Created by playwright Paul Mattei (Love in the Time of Money), with Rescue Me’s Peter Tolan as executive producer, the second season of WGN America’s Outsiders picks up where the first left off, as the battle for Shay Mountain between Big Coal and the Farrells—a clan of squatters in the easternmost reaches of Kentucky—picks up speed and the townspeople in the mountain’s shadow become increasingly enraged by delays to a mining project that promises much-needed jobs. To further amp up the drama, there’s infighting among the Farrells, who lost two Bren’ins—their term for chief—in short order last season. Add in romantic angst and conflict for power and Outsiders is the most explosive mash-up between Shakespearean drama and Appalachian lore on TV’s current roster.
Outsiders isn’t just about the conflict within a rough-and-tumble family. It also depicts those disenfranchised at the mercy of capitalism. There is only one, true villain: Big Coal. During the series’ panel at the biannual Television Critics Association press tour earlier this month, executive producer Peter Tolan addressed Outsiders connection to today’s political headlines.
“There’s always going to be those projects that will always reflect what we’re doing,” he said. “It’s an ongoing thing: the environment against business.”
In Outsiders, for instance, the town’s new emergency manager orders a new fence to be built around the mountain to keep the Farrells in one place. G’winveer (Gillian Alexy), the former healer turned Bren’in, only has this to say in response: “We ain’t trapped up here, they trapped down there.”
“There’s a lot of themes of people confined and imprisoned in this season,” Mattei says. “I can’t really talk about the details, but various members of the family are separated for a while and go through the difficult journeys, then to reunite.”
One could easily compare Outsiders to other TV series—Sons of Anarchy and Justified, both of which aired on FX, come to mind—but the mysticism of Shay Mountain, known as Blood Mountain to the indigenous people living on the land prior to the Farrell clan, adds an element of magic, prophecy and folklore that distinguishes Outsiders from its competitors. The cousin of David Morse’s Big Foster Farrell, Asa Farrell (the charming Joe Anderson) ran away from Shay Mountain ten years ago, only to return after being distressed by the state of the world. This is when the landscape becomes a living, breathing character: In the pilot episode, we’re introduced to Asa right before he attempts suicide, when he receives a message—or a vision—to go home. During the Season Two premiere, the mountain, personified as a young girl, gives the headstrong Asa a tool to help as he plots a new plan to escape his imprisonment once and for all.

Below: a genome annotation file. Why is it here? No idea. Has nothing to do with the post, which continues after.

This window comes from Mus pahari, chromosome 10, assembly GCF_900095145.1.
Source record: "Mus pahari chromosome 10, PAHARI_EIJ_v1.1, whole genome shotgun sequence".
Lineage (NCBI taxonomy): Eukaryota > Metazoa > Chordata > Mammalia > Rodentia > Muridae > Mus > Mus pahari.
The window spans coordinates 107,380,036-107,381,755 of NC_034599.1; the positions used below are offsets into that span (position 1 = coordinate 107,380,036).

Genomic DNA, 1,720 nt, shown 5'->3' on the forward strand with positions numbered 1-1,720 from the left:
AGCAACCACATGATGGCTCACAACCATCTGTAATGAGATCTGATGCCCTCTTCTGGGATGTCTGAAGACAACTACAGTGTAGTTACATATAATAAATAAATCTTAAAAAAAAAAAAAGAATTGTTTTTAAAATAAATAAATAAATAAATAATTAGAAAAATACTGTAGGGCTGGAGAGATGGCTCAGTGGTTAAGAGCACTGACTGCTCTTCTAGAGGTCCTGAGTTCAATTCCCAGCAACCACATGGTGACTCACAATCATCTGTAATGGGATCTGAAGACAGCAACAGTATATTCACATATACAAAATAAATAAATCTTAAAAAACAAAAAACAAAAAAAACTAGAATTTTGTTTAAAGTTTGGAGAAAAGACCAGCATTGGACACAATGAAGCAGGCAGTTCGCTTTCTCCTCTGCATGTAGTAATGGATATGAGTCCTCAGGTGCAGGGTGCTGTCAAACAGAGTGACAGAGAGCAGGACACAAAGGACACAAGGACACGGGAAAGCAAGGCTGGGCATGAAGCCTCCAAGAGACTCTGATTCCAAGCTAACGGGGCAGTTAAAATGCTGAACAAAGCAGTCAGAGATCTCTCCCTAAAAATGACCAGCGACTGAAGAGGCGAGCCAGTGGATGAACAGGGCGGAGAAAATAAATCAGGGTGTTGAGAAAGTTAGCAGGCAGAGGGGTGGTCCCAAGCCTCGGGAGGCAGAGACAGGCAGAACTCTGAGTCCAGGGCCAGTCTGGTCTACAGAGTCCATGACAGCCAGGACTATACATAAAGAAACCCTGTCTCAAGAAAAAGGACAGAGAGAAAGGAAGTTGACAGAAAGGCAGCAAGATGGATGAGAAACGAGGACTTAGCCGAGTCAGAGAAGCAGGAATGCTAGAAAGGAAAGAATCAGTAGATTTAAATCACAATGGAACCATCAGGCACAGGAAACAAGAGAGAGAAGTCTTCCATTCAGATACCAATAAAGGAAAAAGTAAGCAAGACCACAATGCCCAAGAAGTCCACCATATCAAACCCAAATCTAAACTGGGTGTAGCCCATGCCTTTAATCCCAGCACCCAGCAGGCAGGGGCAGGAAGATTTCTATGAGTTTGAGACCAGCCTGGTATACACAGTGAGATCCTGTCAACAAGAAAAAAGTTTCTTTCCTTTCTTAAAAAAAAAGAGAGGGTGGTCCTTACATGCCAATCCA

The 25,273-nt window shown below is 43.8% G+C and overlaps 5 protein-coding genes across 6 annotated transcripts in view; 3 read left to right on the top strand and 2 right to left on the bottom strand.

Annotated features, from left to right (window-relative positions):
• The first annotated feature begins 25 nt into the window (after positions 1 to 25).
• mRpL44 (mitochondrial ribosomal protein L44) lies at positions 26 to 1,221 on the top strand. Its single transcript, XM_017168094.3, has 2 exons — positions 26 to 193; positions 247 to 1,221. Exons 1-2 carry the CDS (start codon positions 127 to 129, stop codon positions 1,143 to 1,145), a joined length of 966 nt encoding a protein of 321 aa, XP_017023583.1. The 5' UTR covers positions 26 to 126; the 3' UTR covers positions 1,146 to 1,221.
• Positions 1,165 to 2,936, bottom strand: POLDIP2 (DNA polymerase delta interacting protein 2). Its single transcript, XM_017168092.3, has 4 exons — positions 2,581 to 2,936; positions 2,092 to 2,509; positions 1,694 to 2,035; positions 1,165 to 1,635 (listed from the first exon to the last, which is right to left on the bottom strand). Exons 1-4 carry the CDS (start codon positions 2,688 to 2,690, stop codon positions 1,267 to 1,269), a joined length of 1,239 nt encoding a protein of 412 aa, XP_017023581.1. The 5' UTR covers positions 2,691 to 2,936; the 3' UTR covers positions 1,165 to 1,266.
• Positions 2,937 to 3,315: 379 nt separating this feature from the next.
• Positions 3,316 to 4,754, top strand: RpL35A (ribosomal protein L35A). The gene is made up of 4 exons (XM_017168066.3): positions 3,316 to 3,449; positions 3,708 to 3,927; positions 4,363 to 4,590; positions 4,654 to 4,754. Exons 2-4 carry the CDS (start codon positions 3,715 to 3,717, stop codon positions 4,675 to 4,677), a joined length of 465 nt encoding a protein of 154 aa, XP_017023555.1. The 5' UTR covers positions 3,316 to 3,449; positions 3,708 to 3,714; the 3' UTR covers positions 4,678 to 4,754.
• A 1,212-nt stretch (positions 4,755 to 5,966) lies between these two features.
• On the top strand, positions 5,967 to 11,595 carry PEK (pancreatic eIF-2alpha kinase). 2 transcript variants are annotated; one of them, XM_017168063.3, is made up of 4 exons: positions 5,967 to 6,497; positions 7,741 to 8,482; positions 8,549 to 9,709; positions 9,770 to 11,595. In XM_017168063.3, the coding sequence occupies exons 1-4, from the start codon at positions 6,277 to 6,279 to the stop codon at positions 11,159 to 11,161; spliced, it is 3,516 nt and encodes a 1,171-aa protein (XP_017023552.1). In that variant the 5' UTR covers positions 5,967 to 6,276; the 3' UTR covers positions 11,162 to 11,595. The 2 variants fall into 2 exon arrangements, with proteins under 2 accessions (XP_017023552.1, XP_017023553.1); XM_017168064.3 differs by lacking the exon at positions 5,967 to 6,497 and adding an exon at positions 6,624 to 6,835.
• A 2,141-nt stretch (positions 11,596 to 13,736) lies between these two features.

“It’s a weird little world that we have,” Tolan says. “It’s separated by this gulf of six or something hours from the people of the mountain and the town below. We wanted to place the characters in situations that the audience would not expect, especially so we weren’t treading the same ground as we did in Season One.”
If Big Coal is the main villain of Outsiders, there’s a second character that can be just as menacing. Big Foster not only shows off Morse’s ability to carry a scene, but also suggests his deftness as an actor: It’s fun to watch him spar with Asa, G’winveer and his son, Li’l Foster (Ryan Hurst), in part because you’ll love to hate him. Still, though he spends much of the first season scheming to usurp his mother, Phyllis Somerville’s Lady Ray, Big Foster suffers the consequences of his actions.